See the trouble that can occur if the person asking is not on the exact same page as the lawyer.

The fact is that there is no true definition for a basic uncontested Rhode Island divorce because every couple is different, every case is different, every attorney may have different understandings of it, and neither John nor Attorney Snittle can predict what the other spouse is going to do or not do.

I could give you 3 to 5 different definitions that different lawyers have for their understanding what an uncontested divorce consists of in Rhode Island and they would all be different and have all different estimates.

In this case John believes he was cheated and Attorney Snittle probably believes that John is being unrealistic because he knows the extra work that she had to put into his case.  She may have been able to resolve it amicably, but issues that were not within her quote caused more time to be required and she did the work for that time and still got the case resolved amicably.

An uncontested divorce can be one that is understood by everyone as a case being filed by one spouse and not being opposed by the other spouse.  However, the amount of services that it takes to get that unopposed divorce resolved is rarely the same each time.  Unless the Attorney knows the whole story and the prospective client and the attorney are on the same page about what is and what is not included in the entire divorce proceeding or quote given then the quote is worthless.

Therefore, if this is your method of shopping around for a lawyer to handle your uncontested divorce in Rhode Island Family Court, you need to consider quite a bit more factors and reconsider the manner in which you search for the lawyer.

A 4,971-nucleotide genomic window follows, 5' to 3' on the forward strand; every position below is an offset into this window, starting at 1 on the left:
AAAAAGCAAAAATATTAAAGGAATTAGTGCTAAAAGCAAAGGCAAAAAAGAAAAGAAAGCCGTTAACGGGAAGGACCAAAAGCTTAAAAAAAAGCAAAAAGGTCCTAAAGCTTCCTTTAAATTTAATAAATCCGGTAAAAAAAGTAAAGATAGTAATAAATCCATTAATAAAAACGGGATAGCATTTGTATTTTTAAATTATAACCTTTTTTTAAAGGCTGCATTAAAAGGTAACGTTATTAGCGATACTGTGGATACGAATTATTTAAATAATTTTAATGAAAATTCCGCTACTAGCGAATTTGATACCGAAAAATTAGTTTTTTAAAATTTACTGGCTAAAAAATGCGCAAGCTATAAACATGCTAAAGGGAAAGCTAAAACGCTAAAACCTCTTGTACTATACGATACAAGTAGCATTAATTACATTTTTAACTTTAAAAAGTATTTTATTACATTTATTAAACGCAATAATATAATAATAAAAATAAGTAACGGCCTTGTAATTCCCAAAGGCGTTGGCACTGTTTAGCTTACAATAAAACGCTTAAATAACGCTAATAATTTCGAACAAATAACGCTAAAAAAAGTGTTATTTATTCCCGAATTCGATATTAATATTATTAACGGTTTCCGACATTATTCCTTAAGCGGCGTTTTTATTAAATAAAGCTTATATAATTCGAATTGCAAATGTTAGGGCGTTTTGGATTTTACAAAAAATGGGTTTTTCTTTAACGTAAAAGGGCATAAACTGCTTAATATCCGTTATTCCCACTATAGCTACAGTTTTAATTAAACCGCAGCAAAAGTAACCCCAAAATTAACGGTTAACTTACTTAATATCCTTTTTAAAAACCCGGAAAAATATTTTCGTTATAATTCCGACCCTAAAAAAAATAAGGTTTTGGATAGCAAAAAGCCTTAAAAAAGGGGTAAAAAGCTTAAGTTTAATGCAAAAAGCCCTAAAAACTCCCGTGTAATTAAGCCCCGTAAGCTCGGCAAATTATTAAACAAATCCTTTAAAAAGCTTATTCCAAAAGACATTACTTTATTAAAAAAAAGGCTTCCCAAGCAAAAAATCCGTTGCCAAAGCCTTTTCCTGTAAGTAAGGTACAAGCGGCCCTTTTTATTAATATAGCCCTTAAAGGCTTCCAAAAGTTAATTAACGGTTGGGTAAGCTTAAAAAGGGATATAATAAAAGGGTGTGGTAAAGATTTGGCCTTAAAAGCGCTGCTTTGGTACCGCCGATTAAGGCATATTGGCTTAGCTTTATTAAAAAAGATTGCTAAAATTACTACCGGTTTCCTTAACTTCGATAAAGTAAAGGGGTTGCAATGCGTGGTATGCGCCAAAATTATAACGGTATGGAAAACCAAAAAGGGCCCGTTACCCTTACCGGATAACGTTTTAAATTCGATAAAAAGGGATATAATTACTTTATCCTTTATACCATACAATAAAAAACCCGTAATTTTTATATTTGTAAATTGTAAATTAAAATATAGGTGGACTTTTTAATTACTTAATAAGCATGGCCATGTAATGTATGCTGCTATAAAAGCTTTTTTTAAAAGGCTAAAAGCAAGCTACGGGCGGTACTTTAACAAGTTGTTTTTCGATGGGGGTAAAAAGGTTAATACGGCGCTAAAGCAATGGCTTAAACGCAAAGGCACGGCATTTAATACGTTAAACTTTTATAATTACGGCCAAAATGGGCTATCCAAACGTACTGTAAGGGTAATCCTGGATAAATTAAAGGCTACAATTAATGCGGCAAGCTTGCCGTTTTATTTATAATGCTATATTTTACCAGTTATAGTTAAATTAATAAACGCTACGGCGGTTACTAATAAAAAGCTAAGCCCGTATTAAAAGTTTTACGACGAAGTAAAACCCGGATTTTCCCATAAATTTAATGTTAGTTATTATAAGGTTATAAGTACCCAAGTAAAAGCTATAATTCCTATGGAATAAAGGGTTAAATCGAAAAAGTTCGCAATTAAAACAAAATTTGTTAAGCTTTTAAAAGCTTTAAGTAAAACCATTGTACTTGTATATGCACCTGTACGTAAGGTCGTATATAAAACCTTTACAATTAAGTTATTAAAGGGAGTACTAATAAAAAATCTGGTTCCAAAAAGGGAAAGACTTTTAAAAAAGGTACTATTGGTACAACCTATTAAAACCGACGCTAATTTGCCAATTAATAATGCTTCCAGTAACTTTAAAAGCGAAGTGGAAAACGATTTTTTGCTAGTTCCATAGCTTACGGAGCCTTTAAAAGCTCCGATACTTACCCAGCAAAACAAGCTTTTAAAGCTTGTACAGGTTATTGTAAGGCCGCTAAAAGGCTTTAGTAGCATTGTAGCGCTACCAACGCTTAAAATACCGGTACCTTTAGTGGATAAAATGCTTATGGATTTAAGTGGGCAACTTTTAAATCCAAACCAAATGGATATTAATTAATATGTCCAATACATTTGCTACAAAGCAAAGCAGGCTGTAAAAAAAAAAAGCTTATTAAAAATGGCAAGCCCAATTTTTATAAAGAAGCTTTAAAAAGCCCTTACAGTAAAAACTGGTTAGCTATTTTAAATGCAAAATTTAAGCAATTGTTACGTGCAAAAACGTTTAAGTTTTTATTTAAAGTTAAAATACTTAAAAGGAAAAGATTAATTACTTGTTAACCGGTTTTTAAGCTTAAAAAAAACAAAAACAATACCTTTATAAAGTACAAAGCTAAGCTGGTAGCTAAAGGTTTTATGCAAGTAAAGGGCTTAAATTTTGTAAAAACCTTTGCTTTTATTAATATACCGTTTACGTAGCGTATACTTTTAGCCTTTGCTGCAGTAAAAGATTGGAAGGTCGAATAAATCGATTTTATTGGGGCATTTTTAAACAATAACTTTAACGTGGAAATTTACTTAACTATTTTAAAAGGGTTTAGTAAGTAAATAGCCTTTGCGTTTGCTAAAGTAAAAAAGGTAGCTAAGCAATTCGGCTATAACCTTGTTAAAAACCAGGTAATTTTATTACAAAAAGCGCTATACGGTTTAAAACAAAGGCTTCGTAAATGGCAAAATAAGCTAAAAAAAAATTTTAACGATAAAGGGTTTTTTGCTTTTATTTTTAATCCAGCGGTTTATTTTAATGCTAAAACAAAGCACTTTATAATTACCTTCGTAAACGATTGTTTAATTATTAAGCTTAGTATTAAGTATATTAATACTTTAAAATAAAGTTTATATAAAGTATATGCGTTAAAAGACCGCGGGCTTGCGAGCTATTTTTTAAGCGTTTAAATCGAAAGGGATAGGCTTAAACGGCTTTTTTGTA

My Best to All of You Going before the Rhode Island Family Court, 

I am Attorney Christopher A. Pearsall, and
I am the original Rhode Island Divorce Coach.

Do yourself a favor?  Give me a quick call and set up an affordable coaching and legal advice session for only $145 for an hour.  Get the information you need as well as answers to your worrisome questions so you can make the important informed decisions you need to make so you can good decisions.

Isn't your life, and your peace of mind in a divorce worth $145 to get the facts and know your options?  If not, why call an attorney at all?

Meetings by appointment only.  Call Now for Your own Peace of Mind - (401) 632-6976.

The Confusing Rhode Island Family Court DR-6 Form - New RI Family Court Form!

Anyone wishing to file for divorce in the State of Rhode Island must fill out a financial form known as the "Statements of Assets and Liabilities" otherwise known as the DR-6 Form.

Quite some time ago I wrote about this form to assist people in understanding it, because it was less than clear what the form was intended for, what it was actually used for, and to try to eliminate to at least a small degree some of the mystery surrounding the confusing Rhode Island DR-6 form.

In October of 2011, Rhode Island's DR-6 Statement of Assets and Liabilities form was completely overhauled and a new DR-6 form is now required.  The previous DR-6 form consisted of the front and back side of a single page.

 The new and improved DR-6 form is now nine (9) pages long and has been created in the form of an Excel spreadsheet which is available for download from the Rhode Island Family Court's website.

The new DR-6 is substantially more extensive and requests more specific information about virtually every form of asset, debt, income, expense and investment.

Whether Rhode Island's new Statement of Assets and Liabilities is actually an improvement is an issue that remains up for debate.  However, in the very least the form requires a substantial amount of disclosure from all plaintiffs and to the extent the DR-6 filing is enforced by the court, a subsequent disclosure to the same extent by a defendant.